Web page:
5. Agility — I’ve written about Zoom’s agility many times. I don’t know of any other company that can respond as quickly as Zoom. Even if it’s a disaster of its own making, Zoom responds quickly and appropriately. There have been several examples, including outages, app store conflicts, and security concerns, and in each crisis, Zoom is fast with communications and solutions. It’s not just a reflex; the company expands functionality at breakneck speeds. Most recently, it’s been accelerating the global availability of Zoom Phone. It has also rapidly shifted its focus during this pandemic to hardware solutions for working at home.
  6. Transparency — Zoom is an open book. The company provides regular communications with stakeholders via briefings, blog posts, interviews, and social media. It hosts Zoomtopia as an annual user conference, and regularly communicates with industry and financial analysts. Partners also are well informed. The executives at Zoom are relatively easy to reach. When Zoom was focused on security improvements this past Spring, it provided weekly updates (via video), including open Q&A with executives.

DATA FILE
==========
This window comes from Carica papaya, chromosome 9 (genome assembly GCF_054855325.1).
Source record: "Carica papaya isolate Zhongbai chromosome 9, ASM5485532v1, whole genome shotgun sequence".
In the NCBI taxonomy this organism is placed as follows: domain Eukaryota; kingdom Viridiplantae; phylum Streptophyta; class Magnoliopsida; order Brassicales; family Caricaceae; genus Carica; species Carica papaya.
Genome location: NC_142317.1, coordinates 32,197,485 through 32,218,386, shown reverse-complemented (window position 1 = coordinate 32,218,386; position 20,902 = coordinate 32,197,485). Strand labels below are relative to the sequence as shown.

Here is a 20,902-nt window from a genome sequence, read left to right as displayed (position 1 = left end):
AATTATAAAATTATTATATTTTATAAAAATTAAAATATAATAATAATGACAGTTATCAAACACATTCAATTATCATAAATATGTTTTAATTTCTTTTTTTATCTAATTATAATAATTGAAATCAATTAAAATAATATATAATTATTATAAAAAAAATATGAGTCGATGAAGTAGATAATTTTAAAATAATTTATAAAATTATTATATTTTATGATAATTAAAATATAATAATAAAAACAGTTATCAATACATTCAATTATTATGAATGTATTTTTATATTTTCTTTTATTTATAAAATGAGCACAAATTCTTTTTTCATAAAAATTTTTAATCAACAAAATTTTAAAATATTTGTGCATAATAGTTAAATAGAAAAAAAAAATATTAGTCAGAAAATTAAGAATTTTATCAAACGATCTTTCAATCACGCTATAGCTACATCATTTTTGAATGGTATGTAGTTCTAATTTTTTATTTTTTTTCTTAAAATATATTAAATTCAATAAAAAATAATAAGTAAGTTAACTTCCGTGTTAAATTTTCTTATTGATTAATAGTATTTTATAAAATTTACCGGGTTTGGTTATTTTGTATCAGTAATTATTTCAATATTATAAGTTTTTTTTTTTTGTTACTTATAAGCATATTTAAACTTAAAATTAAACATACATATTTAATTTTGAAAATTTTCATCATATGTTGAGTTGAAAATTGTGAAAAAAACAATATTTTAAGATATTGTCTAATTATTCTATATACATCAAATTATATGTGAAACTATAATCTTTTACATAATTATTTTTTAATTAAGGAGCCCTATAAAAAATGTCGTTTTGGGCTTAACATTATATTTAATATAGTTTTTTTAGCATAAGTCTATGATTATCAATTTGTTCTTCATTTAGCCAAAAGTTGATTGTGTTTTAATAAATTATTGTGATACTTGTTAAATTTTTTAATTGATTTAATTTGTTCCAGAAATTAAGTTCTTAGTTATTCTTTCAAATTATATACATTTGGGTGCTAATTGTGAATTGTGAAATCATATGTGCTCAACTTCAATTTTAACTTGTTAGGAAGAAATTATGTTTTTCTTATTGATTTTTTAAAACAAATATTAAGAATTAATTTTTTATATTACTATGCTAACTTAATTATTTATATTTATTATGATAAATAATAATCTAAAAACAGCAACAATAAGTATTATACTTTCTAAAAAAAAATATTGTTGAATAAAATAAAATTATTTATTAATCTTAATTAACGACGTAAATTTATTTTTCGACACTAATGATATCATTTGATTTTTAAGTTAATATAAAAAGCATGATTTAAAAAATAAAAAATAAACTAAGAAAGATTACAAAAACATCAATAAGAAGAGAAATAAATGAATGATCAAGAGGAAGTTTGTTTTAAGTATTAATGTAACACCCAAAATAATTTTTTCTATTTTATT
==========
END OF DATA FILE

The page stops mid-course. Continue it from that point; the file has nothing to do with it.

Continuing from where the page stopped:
It’s pretty clear that investors now expect ongoing growth for Zoom, and that’s exciting — but not just for Zoom. It’s becoming generally agreed that online meetings are here to stay. It’s about time!
 
It takes more than a few online meetings with video and/or content for audio conferencing to lose its allure, and that’s finally occurring — globally. Video has been the exception for far too long. It’s one of the few benefits of this awful pandemic. This acceptance has caused Zoom to pop, and it’s also spreading to other video providers and work-from-home enablers. Essentially, the market is growing. Remote work may be here to stay, but offices and conference rooms will return — with more cameras.
 
Dave Michels is a contributing editor and analyst at TalkingPointz.

Comments

Three more reasons. Reason #7 which is really #1: Zoom was in the right place at the right time. They adapted well as needs changed quickly, but seemed to recognize an extraordinary, unexpected oppoortunity falling from the sky, and spun to embrace it. Scalability, backgrounds, usability features, a revamped business and pricing model, all emerged with impressive speed and reliability. But last November, although Zoom was well-positioned in the pack, it was not obvious to anyone that it would be the leader. Reason 8: The shortest name, which is also a familiar word, easy to remember, crosses language boundaries easily, and has positive association. Nobody says "Let's meet by Cisco WebEx." And finally, Reason 9: "Zoombombing." I mean, how often do you get a major industry flaw named after you alone? Talk about name recognition! And it's to their credit that they recognized its emergence and rolled out countermeasures (relatively) quickly, given the large scale of the service by that time.